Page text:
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Although an uncommon condition, keratoma formation beneath the horse’s hoof wall or sole can cause lameness, recurrent abscesses and damage to the laminae and coffin bone.
Because of the potential for serious medical consequences, keratoma diagnosis, removal and treatment requires either the close collaboration between farrier and veterinarian or the involvement of a veterinarian skilled in farriery.
This article presents the conclusion of a clinical case involving a keratoma patient treated by equine veterinarian and certified journeyman farrier Raul Bras in the podiatry clinic at Rood and Riddle Equine Hospital in Lexington, Ky. The patient, a 2-year-old Thoroughbred gelding, a future racing prospect, was referred to Bras for a defect in the dorsal hoof wall of the left hind with recurrent abscesses at that site and in the sole and mild, intermittent lameness.
Through examination and radiographs, Bras found that the horse had two keratomas (Figure 1 Above) in the left hind foot. Two masses, one at the lateral toe (Figure 2) and one directly below P3 in the region of the sole lesion (Figure 3), can be seen in radiographs. Keratomas classically show up on radiographs as a radiodense (white) circle or semi-circle outlined by a radiolucent (dark) margin. The presence of both the cylindrical keratoma under the dorsal hoof wall and the spherical keratoma beneath the sole presented a problem for Bras.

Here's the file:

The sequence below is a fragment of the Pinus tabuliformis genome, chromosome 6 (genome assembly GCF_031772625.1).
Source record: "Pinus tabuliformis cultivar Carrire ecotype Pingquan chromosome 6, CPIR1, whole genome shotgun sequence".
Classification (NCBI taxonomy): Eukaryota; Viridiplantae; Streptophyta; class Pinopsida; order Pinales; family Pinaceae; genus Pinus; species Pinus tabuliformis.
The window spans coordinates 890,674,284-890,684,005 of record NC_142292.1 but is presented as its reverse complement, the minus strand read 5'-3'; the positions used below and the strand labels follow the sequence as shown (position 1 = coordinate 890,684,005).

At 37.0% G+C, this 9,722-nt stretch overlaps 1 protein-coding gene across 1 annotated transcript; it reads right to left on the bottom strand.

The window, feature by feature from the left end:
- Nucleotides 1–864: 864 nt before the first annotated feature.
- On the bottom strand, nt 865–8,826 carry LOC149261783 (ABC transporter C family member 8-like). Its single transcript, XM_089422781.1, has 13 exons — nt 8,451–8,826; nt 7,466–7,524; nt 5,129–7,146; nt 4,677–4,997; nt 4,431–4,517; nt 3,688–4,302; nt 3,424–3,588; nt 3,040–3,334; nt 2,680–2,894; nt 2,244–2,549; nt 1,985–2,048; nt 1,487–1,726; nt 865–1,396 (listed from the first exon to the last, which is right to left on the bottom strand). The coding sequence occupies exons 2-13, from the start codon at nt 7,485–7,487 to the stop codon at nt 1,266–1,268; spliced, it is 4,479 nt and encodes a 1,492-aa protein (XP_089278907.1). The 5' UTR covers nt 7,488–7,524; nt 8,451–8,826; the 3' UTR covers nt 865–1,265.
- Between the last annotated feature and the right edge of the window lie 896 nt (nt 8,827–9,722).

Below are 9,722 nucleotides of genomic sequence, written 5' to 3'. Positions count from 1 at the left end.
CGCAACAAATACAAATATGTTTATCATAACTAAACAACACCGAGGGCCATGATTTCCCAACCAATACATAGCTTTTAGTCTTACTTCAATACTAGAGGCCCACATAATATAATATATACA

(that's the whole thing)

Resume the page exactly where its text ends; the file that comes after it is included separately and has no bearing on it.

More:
The previous article (which can be read at www.americanfarriers.com/ff/0914) tracked the surgical removal of the cylindrical keratoma in the dorsal hoof wall…